Almost all the original civilians in the RUF and the original combatants in the RUF all knew that it was only through Charles Taylor that we used to get our food supply for us to be able to fight in our revolution and if there were no supplies the revolution looked - it looked boring because nobody will want to just sit like that and sometimes they will want to send food to the borders where there were high level manpower. So he was a man who was so bold that at any time people went to Kailahun and they met him, he will explain things to us and it was from such discussions that we knew that our supplies came from Charles Taylor, from Liberia.

  • Then you said that he will do that to grow your spirits. What did you mean when you said that he would do that to grow your spirits?

  • Because like, for instance, I was a soldier and I was fighting with a gun and the gun needed ammunition and if there were no ammunitions in the gun I would not be able to fight, because if the enemy shot at my direction and I had no ammunition, there was no alternative but for me to run away. But if I had mine, if the enemy shot towards my direction then I will also shoot towards the enemy's direction and the alternative would be that I would stay there and fight against him. But if I had no ammunition, after the enemy shoot out, the next thing was for me to run away.

  • Thank you, Mr Witness.

  • Well, Mr Werner, you have asked him twice now about how he will do that "to grow your spirits" and I am still none the wiser. We have heard a long rambling answer, which doesn't go anywhere. So perhaps you can direct your witness's attention to your questions with a bit more precision.

  • Mr Witness, I asked you a precise question which was how this information would, as you said, grow your spirits, so if you can just try to answer that question and to tell us how, to your knowledge, at that time this information grew your spirits?

  • It will grow my spirit if I knew that there were ammunition for me to fight. That would make me zealous and I will have high spirits for me to fight, but if there were no ammunition and if Sam Bockarie did not tell me anything, or if the bodyguards did not tell me anything and that I had no ammunition, the next thing I will be thinking about was to hide, or if there were enemy shoot outs, the next thing I will do is to run away to find somewhere to hide. But if he told me that there were then, I will be zealous to fight. That was what I meant.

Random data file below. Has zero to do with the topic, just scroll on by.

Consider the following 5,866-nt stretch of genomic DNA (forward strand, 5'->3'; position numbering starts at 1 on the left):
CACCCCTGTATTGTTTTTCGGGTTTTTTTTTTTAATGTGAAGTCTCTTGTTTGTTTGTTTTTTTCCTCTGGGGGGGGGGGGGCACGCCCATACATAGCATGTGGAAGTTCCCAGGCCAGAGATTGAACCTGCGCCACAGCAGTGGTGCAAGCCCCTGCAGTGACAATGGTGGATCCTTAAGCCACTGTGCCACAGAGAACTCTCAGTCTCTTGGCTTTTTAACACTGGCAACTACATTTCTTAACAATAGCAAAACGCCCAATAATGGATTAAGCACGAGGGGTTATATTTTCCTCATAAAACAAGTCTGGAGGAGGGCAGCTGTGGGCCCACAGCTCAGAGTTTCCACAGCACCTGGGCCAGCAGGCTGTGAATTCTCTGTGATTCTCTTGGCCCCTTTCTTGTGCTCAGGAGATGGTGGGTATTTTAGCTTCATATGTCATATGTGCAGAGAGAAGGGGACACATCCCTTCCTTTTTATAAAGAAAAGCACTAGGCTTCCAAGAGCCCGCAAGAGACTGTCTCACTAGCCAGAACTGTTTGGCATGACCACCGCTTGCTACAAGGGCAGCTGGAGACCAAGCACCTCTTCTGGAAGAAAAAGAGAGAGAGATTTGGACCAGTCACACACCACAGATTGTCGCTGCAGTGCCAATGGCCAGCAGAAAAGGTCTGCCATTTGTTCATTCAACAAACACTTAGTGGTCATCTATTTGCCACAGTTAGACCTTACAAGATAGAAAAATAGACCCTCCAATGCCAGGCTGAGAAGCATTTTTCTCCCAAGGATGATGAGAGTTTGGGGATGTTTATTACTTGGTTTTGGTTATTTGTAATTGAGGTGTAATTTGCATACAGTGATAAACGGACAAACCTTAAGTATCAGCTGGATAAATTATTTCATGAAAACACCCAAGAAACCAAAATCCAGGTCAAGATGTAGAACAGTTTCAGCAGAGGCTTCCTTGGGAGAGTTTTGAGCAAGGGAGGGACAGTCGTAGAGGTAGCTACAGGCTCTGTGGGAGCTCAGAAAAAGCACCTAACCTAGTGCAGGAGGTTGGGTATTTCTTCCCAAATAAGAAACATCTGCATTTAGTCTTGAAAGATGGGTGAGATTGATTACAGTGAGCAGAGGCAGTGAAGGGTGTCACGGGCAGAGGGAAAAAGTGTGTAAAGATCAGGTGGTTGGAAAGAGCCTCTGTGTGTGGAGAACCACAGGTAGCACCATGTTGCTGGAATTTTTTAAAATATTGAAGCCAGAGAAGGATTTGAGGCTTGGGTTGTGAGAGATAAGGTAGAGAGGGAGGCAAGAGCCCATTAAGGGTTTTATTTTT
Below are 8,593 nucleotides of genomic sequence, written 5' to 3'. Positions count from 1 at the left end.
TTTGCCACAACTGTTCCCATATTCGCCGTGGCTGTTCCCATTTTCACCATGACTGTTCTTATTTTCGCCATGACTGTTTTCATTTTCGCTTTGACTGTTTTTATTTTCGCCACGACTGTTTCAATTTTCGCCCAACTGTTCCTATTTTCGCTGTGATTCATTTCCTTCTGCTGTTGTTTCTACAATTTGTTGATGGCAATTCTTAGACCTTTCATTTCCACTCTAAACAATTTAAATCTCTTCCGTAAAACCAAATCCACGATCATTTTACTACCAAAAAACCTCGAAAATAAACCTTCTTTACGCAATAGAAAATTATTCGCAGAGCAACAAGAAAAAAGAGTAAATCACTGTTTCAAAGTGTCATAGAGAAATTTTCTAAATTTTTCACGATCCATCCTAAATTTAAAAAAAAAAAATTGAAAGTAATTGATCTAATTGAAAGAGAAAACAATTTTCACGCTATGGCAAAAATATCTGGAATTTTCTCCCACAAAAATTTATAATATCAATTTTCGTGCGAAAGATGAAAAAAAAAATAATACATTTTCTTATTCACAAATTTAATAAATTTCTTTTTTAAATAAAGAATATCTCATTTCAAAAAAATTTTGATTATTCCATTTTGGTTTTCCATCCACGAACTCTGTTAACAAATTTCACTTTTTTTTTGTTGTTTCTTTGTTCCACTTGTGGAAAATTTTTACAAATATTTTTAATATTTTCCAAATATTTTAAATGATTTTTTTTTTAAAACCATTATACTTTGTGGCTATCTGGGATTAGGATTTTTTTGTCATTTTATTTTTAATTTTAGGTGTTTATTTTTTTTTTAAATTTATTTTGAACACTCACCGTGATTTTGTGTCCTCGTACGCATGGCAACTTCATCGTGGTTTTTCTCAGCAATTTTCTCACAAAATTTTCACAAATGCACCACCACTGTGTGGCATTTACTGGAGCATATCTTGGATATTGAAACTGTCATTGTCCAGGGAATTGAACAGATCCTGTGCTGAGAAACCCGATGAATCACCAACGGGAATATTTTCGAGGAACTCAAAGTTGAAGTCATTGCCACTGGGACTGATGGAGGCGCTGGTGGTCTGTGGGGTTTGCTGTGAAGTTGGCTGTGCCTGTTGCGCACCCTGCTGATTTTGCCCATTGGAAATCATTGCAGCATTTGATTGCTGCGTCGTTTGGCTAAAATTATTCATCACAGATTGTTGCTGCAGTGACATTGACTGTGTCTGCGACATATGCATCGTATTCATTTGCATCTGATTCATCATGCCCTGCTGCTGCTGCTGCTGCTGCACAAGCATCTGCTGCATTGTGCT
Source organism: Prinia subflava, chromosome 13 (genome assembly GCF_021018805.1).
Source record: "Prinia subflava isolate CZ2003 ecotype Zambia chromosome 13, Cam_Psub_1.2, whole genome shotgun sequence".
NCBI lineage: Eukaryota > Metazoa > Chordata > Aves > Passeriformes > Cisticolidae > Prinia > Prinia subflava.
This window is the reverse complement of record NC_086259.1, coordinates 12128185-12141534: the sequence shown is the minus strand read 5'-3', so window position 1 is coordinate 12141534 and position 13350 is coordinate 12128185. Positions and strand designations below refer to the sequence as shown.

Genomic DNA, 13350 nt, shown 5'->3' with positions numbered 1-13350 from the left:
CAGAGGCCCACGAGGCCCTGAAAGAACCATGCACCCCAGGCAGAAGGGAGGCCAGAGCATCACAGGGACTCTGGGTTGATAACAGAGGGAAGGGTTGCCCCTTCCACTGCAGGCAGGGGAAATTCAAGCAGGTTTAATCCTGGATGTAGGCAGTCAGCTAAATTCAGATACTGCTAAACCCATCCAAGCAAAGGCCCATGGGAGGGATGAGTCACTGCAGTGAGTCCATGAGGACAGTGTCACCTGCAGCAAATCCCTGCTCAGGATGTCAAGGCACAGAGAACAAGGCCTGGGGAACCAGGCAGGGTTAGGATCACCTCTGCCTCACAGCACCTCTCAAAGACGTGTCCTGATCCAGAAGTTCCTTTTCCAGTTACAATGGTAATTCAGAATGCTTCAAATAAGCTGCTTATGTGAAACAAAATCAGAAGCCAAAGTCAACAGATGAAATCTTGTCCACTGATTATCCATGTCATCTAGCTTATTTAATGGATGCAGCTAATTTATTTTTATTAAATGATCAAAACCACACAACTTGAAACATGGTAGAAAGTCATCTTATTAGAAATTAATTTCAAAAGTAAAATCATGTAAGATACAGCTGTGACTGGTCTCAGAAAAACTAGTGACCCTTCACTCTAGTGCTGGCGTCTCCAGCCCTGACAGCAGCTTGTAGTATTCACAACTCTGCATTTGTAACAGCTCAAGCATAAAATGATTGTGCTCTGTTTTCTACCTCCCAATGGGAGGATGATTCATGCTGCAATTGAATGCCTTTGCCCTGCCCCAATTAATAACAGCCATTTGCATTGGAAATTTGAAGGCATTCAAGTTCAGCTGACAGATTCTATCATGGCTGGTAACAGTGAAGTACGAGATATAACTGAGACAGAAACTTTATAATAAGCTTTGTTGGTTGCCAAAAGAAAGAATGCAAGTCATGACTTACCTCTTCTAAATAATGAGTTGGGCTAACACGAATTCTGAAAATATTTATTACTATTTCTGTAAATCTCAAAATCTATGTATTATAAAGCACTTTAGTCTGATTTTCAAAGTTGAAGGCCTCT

• Thank you, Mr Witness. Now, yesterday, Mr Witness, you told us that you saw Jungle when you went to deliver to him that letter. Now, did you see Jungle again after that?

  • Yes, I saw Jungle on another occasion.

  • And can you remember when you saw Jungle the next time?

  • I saw Jungle on another occasion during a meeting that was convened, that Sam Bockarie convened for all commanders, in a secret location between Buedu and Dawa. That was where I saw Colonel Jungle again.

  • And when did this meeting take place, to your knowledge?

  • That meeting took place in 1998. That was the time the meeting took place.

  • Could you explain to us what happened when you went to this meeting?

  • Well, we received a radio message from Sam Bockarie, on our grounds in Koindu, that the battalion commander and the adjutants, including two representatives, should report in Buedu headquarters for a meeting, or a forum, because that was how we used to refer to it. We never used to refer to it as a meeting. We said forum. So we went there, but we did not know actually that the message had gone - had spread all over. So those who were in the jungles and the others from the other battalions, Pendembu and other areas, they also came. So we went to that meeting and it was during that meeting that I saw Colonel Jungle. It was a meeting concerning Issa Sesay and the agenda was around Issa Sesay and the pressure on RUF/AFRC by the ECOMOG, and the CDF and the way forward, and how we could try and have nice things. That was the agenda.

    The issue with Issa Sesay was that Sam Bockarie had given diamonds to Issa Sesay to be taken to Charles Taylor in Liberia and when he went, according to Issa Sesay, I think he stayed there for about a week or so and he returned and on his return he reported that he had - the diamonds had got missing. So that was what he said and that was the reason why Sam Bockarie called that meeting for him to be able to explain to everyone that that was the situation and that in the RUF we did not have any other way or means to get materials. It was only through the diamonds that we got, that we will pass over to Charles Taylor and he will provide us with arms and ammunition, but now that Issa Sesay has gone to Liberia to present these diamonds and on his return he has reported that the diamonds got missing, he was now trying to ask us all, the congregation, what we could do about that and it was during that meeting that I saw Colonel Jungle. He was seated over the high table and in fact he brought with him another person that was a Liberian general and I asked a colleague of mine, who was close to me, that who was that other Liberian general that was seated close to Colonel Jungle and he told me it was General Ibrahim, and it was during that meeting that I saw Colonel Jungle.